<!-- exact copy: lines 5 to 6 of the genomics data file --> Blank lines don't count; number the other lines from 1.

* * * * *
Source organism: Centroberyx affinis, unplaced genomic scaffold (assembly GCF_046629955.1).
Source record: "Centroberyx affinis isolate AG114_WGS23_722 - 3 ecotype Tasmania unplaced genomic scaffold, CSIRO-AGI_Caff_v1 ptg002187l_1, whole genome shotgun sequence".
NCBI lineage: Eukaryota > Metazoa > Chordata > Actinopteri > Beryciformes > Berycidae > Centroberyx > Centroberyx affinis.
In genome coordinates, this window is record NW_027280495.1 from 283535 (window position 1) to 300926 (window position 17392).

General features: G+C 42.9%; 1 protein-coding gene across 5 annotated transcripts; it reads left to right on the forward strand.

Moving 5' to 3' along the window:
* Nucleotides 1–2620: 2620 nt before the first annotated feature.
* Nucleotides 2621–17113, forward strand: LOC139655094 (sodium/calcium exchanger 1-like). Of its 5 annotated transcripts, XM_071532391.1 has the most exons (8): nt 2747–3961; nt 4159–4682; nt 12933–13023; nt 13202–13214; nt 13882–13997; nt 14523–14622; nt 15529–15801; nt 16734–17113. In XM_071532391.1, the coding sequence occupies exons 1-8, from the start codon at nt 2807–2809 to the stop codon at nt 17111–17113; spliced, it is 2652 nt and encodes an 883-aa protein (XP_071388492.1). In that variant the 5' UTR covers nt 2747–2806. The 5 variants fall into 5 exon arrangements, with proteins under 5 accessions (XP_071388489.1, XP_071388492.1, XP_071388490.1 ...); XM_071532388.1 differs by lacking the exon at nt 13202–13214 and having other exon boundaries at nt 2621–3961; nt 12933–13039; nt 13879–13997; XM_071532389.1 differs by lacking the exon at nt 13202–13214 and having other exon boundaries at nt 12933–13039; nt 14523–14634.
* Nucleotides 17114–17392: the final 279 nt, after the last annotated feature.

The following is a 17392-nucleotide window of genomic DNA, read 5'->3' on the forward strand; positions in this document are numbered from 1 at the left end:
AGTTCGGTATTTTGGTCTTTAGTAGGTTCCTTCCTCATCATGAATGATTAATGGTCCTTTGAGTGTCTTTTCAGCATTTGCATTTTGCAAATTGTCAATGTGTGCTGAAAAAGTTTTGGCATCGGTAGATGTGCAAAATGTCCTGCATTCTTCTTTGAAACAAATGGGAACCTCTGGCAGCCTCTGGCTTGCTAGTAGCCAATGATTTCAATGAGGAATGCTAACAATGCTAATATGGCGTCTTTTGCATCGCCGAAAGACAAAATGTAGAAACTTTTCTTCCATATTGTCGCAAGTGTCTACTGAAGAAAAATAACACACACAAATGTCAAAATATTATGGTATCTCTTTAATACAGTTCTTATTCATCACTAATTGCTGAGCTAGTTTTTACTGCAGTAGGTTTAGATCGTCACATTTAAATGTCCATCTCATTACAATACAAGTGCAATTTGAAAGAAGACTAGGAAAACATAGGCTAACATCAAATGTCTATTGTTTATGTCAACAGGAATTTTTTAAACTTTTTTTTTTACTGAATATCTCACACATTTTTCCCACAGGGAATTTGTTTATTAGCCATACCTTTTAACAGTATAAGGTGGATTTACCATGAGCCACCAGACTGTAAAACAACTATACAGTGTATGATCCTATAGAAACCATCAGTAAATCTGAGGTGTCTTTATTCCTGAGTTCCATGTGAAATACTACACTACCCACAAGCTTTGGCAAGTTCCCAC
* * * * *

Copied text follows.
General features: G+C 42.9%; 1 protein-coding gene across 5 annotated transcripts; it reads left to right on the forward strand.

Moving 5' to 3' along the window: